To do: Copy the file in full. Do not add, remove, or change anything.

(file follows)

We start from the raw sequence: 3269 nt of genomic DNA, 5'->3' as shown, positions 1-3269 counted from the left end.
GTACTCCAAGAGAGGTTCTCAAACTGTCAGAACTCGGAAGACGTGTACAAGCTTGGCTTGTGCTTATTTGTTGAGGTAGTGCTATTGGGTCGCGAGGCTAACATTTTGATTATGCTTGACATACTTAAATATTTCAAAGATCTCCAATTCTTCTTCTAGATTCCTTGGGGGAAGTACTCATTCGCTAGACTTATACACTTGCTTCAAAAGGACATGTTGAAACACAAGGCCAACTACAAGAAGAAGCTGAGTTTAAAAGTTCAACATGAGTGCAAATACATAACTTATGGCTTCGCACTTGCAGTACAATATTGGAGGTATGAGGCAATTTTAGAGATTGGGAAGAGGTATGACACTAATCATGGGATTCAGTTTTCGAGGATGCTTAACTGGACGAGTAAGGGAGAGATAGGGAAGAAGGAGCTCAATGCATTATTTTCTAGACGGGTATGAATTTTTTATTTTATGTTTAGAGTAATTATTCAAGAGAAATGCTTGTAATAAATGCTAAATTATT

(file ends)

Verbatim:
We start from the raw sequence: 3269 nt of genomic DNA, 5'->3' as shown, positions 1-3269 counted from the left end.
GTACTCCAAGAGAGGTTCTCAAACTGTCAGAACTCGGAAGACGTGTACAAGCTTGGCTTGTGCTTATTTGTTGAGGTAGTGCTATTGGGTCGCGAGGCTAACATTTTGATTATGCTTGACATACTTAAATATTTCAAAGATCTCCAATTCTTCTTCTAGATTCCTTGGGGGAAGTACTCATTCGCTAGACTTATACACTTGCTTCAAAAGGACATGTTGAAACACAAGGCCAACTACAAGAAGAAGCTGAGTTTAAAAGTTCAACATGAGTGCAAATACATAACTTATGGCTTCGCACTTGCAGTACAATATTGGAGGTATGAGGCAATTTTAGAGATTGGGAAGAGGTATGACACTAATCATGGGATTCAGTTTTCGAGGATGCTTAACTGGACGAGTAAGGGAGAGATAGGGAAGAAGGAGCTCAATGCATTATTTTCTAGACGGGTATGAATTTTTTATTTTATGTTTAGAGTAATTATTCAAGAGAAATGCTTGTAATAAATGCTAAATTATT